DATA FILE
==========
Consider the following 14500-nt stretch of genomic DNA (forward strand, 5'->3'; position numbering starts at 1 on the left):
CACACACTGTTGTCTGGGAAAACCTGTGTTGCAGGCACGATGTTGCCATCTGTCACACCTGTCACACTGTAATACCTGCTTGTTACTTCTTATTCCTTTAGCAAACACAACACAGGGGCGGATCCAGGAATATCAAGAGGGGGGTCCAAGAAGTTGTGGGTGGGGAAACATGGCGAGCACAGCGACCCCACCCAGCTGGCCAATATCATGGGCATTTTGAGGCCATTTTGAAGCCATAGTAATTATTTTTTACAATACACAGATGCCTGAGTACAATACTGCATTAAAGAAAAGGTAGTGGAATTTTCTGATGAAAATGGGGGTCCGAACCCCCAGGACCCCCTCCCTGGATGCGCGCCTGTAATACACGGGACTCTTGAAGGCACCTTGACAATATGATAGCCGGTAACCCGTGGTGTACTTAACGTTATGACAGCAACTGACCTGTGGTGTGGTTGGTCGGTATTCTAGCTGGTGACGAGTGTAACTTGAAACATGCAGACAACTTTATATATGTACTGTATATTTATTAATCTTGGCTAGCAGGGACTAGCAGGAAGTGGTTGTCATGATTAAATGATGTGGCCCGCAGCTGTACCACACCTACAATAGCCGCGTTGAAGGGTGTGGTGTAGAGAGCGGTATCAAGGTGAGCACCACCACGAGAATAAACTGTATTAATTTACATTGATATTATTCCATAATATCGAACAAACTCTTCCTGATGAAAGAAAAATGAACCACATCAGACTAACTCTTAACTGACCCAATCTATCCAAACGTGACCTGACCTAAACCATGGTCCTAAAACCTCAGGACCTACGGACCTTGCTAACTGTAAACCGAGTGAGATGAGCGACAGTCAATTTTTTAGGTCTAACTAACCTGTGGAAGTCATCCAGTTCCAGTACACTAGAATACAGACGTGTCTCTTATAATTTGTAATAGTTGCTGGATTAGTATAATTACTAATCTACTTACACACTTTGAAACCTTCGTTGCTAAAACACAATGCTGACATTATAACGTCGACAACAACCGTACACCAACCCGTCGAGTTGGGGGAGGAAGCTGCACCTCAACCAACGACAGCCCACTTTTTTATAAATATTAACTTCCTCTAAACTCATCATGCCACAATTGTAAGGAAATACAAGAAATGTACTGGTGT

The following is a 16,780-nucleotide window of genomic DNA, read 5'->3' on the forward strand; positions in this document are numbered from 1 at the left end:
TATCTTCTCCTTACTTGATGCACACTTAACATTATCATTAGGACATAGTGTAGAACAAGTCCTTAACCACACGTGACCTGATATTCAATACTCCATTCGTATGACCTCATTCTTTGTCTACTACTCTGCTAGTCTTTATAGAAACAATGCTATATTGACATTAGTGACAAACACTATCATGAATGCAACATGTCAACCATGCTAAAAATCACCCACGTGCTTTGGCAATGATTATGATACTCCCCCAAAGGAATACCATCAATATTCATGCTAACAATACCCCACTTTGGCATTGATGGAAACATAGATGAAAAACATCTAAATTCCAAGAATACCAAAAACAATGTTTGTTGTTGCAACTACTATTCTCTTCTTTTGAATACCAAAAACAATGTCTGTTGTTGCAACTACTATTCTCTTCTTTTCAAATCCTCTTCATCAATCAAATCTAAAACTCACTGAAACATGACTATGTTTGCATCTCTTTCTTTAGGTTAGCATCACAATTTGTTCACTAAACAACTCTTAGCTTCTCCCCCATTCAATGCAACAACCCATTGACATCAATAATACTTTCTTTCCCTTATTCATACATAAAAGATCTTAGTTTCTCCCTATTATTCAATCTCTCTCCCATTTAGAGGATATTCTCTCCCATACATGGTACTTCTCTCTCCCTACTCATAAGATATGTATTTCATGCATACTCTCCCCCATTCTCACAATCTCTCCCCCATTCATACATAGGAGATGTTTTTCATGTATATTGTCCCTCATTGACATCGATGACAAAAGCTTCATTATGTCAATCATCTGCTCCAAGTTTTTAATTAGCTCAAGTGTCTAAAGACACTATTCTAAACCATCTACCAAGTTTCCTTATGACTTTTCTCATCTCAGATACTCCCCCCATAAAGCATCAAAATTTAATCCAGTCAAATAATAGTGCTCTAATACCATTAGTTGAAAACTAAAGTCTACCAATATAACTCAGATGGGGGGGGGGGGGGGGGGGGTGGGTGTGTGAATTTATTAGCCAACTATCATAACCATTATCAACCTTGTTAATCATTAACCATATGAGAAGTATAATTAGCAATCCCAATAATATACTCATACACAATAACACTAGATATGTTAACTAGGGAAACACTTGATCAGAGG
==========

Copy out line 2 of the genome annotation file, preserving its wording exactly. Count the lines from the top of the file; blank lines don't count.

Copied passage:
CACACACTGTTGTCTGGGAAAACCTGTGTTGCAGGCACGATGTTGCCATCTGTCACACCTGTCACACTGTAATACCTGCTTGTTACTTCTTATTCCTTTAGCAAACACAACACAGGGGCGGATCCAGGAATATCAAGAGGGGGGTCCAAGAAGTTGTGGGTGGGGAAACATGGCGAGCACAGCGACCCCACCCAGCTGGCCAATATCATGGGCATTTTGAGGCCATTTTGAAGCCATAGTAATTATTTTTTACAATACACAGATGCCTGAGTACAATACTGCATTAAAGAAAAGGTAGTGGAATTTTCTGATGAAAATGGGGGTCCGAACCCCCAGGACCCCCTCCCTGGATGCGCGCCTGTAATACACGGGACTCTTGAAGGCACCTTGACAATATGATAGCCGGTAACCCGTGGTGTACTTAACGTTATGACAGCAACTGACCTGTGGTGTGGTTGGTCGGTATTCTAGCTGGTGACGAGTGTAACTTGAAACATGCAGACAACTTTATATATGTACTGTATATTTATTAATCTTGGCTAGCAGGGACTAGCAGGAAGTGGTTGTCATGATTAAATGATGTGGCCCGCAGCTGTACCACACCTACAATAGCCGCGTTGAAGGGTGTGGTGTAGAGAGCGGTATCAAGGTGAGCACCACCACGAGAATAAACTGTATTAATTTACATTGATATTATTCCATAATATCGAACAAACTCTTCCTGATGAAAGAAAAATGAACCACATCAGACTAACTCTTAACTGACCCAATCTATCCAAACGTGACCTGACCTAAACCATGGTCCTAAAACCTCAGGACCTACGGACCTTGCTAACTGTAAACCGAGTGAGATGAGCGACAGTCAATTTTTTAGGTCTAACTAACCTGTGGAAGTCATCCAGTTCCAGTACACTAGAATACAGACGTGTCTCTTATAATTTGTAATAGTTGCTGGATTAGTATAATTACTAATCTACTTACACACTTTGAAACCTTCGTTGCTAAAACACAATGCTGACATTATAACGTCGACAACAACCGTACACCAACCCGTCGAGTTGGGGGAGGAAGCTGCACCTCAACCAACGACAGCCCACTTTTTTATAAATATTAACTTCCTCTAAACTCATCATGCCACAATTGTAAGGAAATACAAGAAATGTACTGGTGT